7 Functional Fitness Moves for Longevity Once You’re At Any Age

There are nine factors that all the world’s longest-living people share in common, with “natural mobility” being the first. Exercise, according to Joanna Dase, a fitness specialist with Curves, “not only enhances our quality of life, but it also stimulates our immune system; improves our health, reducing the risk of acquiring several major diseases; strengthens our bones; and increases the quality of our sleep.” There are seven functional exercise moves for longevity that maintain our bodies working as smoothly and efficiently as possible as we get older.

First and foremost, it’s critical to comprehend what “functional fitness” entails. Dan Castillo, teacher at GRIT Bxng, recently told Well+Good, “Functional fitness is working out in a way that prepares you for real-life motions and scenarios.” “These movements may easily be adapted to real-life events like getting out of bed, which requires a squat, walking up a flight of stairs, which requires lunges, falling and pulling oneself back up, or a push-up action, and climbing over a fence, which requires a pull-up.”

Including this form of activity in your exercises helps your body prepare for daily tasks and makes them easier to complete throughout your life. “There are several useful movement patterns that can help us live longer and keep us active and independent,” adds Dase. “Functional activities can also assist reduce falls and injuries by teaching muscles to operate collectively rather than individually.”

Whether we’re schlepping groceries home or opening heavy doors, most of what we put our bodies through on a daily basis can be boiled down to just a few fundamental motions. Your body will be better prepared to move with ease as you age if you incorporate the functional fitness activities at the foundation of these motions into your programme. Continue reading to learn what they are.

2.Squat is number one.

The classic squat is at the top of the list of functional training routines that promote longevity. It’s the most powerful movement in the body, requiring you to activate everything from your core to your glutes to your toes. “The squat allows us to easily go from a seated to a standing position without the need of our arms or the assistance of another person,” Dase explains. Once you’ve mastered the normal squat, try one of the more difficult versions (which come with the added bonus of sculpting your booty).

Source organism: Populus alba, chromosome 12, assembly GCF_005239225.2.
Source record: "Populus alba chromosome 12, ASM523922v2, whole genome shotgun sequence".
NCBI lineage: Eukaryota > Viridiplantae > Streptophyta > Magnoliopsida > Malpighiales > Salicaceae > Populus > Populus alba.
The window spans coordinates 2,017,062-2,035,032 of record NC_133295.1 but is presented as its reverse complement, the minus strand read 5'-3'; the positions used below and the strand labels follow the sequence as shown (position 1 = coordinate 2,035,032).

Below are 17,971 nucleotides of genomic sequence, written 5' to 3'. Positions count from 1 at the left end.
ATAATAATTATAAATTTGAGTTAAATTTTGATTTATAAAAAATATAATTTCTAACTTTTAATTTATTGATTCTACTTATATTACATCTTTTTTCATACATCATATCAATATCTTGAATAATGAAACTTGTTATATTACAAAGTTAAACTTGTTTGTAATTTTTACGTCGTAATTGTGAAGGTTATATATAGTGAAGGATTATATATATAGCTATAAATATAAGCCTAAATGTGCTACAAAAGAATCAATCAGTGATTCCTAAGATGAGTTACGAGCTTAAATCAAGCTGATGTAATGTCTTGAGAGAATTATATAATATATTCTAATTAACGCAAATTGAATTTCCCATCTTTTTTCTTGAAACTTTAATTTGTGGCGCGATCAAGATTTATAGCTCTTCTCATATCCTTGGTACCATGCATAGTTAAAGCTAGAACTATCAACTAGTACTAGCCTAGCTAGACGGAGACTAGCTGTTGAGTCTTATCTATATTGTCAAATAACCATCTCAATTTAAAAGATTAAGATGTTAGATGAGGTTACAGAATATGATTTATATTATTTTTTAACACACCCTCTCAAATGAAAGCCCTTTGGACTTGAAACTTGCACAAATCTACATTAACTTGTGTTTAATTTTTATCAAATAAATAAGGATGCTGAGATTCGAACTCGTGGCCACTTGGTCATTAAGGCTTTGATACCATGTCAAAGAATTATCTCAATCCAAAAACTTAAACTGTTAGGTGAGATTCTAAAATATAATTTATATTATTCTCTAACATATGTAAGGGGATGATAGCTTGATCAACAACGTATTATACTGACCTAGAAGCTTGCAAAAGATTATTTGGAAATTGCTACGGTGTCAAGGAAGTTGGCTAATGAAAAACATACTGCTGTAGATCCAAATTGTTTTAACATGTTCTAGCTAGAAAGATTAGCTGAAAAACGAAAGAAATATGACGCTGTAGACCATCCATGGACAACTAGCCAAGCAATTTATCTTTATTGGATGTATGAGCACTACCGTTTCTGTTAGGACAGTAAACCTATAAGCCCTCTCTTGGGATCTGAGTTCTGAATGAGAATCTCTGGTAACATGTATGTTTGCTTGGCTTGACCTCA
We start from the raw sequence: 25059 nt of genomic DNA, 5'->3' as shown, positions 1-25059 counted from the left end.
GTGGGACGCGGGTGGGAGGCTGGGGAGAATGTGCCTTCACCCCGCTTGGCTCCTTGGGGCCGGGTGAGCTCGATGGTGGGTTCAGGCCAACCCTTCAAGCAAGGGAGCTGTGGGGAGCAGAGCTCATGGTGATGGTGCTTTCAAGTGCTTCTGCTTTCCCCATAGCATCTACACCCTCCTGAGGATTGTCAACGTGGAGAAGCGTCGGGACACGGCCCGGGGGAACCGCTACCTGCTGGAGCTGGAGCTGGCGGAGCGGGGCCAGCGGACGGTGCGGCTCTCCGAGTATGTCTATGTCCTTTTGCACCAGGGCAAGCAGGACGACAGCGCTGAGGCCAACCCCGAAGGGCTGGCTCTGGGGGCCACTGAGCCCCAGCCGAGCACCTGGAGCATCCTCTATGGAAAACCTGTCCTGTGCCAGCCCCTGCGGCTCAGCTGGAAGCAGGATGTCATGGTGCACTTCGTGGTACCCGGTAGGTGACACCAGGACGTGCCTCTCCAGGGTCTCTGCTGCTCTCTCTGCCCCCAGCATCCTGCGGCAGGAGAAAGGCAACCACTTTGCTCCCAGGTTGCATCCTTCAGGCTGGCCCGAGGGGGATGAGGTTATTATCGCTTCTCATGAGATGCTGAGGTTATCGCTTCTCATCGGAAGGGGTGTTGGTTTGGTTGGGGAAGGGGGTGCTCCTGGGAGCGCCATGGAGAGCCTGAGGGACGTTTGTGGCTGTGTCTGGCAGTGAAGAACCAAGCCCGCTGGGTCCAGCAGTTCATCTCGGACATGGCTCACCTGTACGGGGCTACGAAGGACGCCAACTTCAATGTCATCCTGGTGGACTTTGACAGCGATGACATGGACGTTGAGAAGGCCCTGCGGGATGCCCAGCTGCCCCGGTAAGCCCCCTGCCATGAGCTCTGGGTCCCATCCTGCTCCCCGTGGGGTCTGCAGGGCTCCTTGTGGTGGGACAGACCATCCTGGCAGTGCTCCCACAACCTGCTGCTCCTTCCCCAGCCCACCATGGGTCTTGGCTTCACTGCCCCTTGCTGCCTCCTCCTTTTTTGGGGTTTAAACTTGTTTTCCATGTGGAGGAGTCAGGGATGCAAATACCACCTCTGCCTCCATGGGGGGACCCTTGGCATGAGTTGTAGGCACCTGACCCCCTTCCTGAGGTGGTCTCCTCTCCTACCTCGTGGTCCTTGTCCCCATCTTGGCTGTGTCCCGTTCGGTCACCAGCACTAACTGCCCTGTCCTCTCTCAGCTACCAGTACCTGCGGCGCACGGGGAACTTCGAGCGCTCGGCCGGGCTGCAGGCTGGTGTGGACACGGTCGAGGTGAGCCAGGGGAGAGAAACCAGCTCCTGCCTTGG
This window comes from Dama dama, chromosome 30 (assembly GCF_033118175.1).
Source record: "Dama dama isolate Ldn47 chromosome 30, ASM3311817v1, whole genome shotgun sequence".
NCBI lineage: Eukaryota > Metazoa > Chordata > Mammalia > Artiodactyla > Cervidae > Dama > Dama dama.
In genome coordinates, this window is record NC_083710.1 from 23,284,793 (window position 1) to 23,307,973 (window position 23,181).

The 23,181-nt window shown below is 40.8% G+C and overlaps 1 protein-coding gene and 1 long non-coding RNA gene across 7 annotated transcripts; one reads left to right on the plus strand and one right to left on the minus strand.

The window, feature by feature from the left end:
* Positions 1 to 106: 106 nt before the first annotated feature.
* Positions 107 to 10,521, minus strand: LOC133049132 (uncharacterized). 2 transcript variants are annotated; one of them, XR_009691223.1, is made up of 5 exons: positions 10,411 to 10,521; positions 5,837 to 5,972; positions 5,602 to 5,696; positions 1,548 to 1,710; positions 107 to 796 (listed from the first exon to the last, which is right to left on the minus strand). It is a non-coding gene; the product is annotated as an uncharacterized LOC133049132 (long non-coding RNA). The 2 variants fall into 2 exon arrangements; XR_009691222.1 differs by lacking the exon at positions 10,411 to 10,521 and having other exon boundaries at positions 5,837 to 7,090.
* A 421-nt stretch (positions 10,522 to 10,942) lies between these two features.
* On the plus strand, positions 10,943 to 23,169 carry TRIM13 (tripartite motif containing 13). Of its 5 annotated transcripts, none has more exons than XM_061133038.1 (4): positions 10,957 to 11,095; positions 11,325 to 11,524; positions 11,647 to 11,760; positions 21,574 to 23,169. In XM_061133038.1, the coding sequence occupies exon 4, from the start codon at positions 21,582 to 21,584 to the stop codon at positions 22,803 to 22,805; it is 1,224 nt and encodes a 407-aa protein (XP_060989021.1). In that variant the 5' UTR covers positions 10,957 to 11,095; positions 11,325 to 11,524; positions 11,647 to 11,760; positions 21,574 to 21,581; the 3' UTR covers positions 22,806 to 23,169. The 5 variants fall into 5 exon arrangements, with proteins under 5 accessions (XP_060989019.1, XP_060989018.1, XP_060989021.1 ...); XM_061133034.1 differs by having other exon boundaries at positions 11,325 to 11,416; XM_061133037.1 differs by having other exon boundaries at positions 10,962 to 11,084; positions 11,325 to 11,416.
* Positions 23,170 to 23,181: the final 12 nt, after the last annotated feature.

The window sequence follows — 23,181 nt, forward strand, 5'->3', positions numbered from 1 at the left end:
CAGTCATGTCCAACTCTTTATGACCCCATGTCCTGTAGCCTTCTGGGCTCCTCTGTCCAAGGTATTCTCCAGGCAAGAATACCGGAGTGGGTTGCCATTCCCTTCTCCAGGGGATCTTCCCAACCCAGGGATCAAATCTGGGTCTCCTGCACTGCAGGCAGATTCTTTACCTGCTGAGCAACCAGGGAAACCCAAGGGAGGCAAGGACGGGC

2. Iteration

“We rotate when we get out of bed, when we get up off the floor, and even when we turn to peek over our shoulder while driving,” Dase explains. “Practicing our range of rotation will help us [as we get older] maintain our independence.” The dumbbell wood chop, as seen in the video above, is an excellent approach to strengthen your obliques, which are responsible for all rotation-based movements such as opening the refrigerator or shifting side to side.

3. The Hinge

Hinging at the hips is necessary for tasks such as tying shoes, picking up items from the floor, and reaching down to unlock low cupboards. “Being able to Hip Hinge allows us to retain our personal self-care,” Dase explains. Consider throwing your hips back and propelling them forward with your core and lower body muscles when doing hinging activities like kettlebell swings and deadlifts. Hinging exercises with weights engage your entire posterior chain—the muscles that run down the back of your body, including as your hamstrings, glutes, and back muscles—and can help counteract some of the negative impacts of sedentary behaviour.

4. Make a push

Pushing is another vital activity you’ll need to be able to execute throughout your life, such as opening a door or pushing your chair back from your desk at the end of the day. When you descend down into a normal push-up, you hit your chest, shoulders, triceps, quadriceps, and core, which are just about all of the spots you hit when you drop down.

5. yank

Pulling motions are the polar opposite of pushing motions. Pulling workouts, particularly pulldowns, are essential for maintaining back strength. They help improve posture and alignment, avoid injury, and battle the impacts of computer work by using the latissimus dorsi muscles (aka the huge muscles immediately under your shoulders that control your scapula). Using resistance bands in your upper body workouts (as shown in the video above) is an excellent method to incorporate those pulling muscles into your everyday regimen.


The lunge is a dynamic activity that works your muscles and joints in multiple planes of motion, especially targeting your glutes and quads. According to Dase, “the lunge is essential for ascending stairs and going uphill.”

7. Stance

Walking is one of the most beneficial forms of exercise for your general health—after all, there’s a reason it’s the most preferred exercise among the world’s longest-living people. “A good gait allows us to walk in alignment, which allows us to walk comfortably and with good posture,” Dase explains. Working on your gait (whether through multi-mile races or simply stepping outside for frequent mental health walks) can ensure that you can keep logging those 10,000 steps for years to come.

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